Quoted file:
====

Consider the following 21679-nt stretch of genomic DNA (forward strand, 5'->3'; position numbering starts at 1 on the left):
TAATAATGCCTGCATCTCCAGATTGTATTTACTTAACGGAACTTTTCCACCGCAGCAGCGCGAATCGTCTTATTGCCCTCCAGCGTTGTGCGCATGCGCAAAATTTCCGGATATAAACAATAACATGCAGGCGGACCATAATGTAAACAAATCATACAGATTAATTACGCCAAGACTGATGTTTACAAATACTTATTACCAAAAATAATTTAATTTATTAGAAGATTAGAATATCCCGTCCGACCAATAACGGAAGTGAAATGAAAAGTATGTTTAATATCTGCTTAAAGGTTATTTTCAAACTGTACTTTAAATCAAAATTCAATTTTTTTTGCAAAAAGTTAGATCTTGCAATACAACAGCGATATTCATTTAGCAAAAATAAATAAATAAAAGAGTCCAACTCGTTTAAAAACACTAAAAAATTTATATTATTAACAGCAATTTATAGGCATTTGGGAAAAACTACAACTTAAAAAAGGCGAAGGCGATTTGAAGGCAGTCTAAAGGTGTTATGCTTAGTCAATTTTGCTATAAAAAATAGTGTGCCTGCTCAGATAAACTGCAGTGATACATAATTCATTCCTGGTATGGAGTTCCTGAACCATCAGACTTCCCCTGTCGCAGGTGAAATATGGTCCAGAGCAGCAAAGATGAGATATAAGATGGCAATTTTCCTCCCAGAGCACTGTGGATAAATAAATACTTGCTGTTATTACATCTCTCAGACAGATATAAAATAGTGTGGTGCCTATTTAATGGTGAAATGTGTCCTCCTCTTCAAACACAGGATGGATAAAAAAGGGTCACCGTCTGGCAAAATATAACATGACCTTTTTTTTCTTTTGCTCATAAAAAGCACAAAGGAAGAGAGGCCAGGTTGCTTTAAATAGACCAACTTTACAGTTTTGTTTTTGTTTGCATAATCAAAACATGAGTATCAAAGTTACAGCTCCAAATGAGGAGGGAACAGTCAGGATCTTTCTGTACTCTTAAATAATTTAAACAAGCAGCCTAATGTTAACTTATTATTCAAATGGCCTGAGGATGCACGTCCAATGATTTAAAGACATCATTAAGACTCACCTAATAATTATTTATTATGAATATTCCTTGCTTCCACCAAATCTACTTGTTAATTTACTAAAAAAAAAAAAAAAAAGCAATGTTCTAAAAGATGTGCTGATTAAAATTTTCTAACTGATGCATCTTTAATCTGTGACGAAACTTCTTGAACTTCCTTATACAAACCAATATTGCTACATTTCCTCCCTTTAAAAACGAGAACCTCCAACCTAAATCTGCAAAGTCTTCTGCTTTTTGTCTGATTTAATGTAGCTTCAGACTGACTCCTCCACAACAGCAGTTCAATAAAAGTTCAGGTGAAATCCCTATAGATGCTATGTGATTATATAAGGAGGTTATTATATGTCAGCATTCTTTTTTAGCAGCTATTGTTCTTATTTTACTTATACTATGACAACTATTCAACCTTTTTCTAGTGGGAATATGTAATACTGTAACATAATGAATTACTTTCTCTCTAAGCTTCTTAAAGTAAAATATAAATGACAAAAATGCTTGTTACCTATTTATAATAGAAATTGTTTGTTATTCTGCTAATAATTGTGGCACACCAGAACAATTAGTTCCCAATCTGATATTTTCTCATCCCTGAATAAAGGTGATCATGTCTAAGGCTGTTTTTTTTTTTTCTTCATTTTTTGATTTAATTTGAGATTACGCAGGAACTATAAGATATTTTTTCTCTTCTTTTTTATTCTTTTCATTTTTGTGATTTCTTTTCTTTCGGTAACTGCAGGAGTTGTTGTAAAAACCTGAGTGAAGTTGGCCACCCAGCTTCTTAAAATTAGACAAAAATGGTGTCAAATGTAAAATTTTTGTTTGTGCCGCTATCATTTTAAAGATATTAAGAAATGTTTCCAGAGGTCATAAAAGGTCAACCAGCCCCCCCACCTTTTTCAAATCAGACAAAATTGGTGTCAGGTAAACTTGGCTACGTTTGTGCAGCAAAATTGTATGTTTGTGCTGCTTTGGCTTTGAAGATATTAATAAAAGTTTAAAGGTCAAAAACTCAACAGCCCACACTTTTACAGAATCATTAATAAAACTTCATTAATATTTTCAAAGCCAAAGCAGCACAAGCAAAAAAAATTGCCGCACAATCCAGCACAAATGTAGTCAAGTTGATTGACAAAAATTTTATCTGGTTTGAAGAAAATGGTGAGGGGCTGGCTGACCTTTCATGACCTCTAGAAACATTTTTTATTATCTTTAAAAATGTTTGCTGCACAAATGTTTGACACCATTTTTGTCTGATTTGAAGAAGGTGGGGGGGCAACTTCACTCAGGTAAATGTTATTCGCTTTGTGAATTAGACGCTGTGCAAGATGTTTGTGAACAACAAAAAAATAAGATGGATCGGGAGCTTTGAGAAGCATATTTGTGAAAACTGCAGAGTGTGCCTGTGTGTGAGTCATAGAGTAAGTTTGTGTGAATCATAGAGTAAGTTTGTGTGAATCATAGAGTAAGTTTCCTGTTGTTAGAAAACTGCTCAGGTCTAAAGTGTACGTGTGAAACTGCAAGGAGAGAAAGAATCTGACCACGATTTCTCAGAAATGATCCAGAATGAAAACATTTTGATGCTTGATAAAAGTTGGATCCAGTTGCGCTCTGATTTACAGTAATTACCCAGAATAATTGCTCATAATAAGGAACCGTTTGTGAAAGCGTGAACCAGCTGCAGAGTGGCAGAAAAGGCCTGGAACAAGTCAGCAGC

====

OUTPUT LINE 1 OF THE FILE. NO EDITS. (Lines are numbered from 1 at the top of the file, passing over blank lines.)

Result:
Consider the following 21679-nt stretch of genomic DNA (forward strand, 5'->3'; position numbering starts at 1 on the left):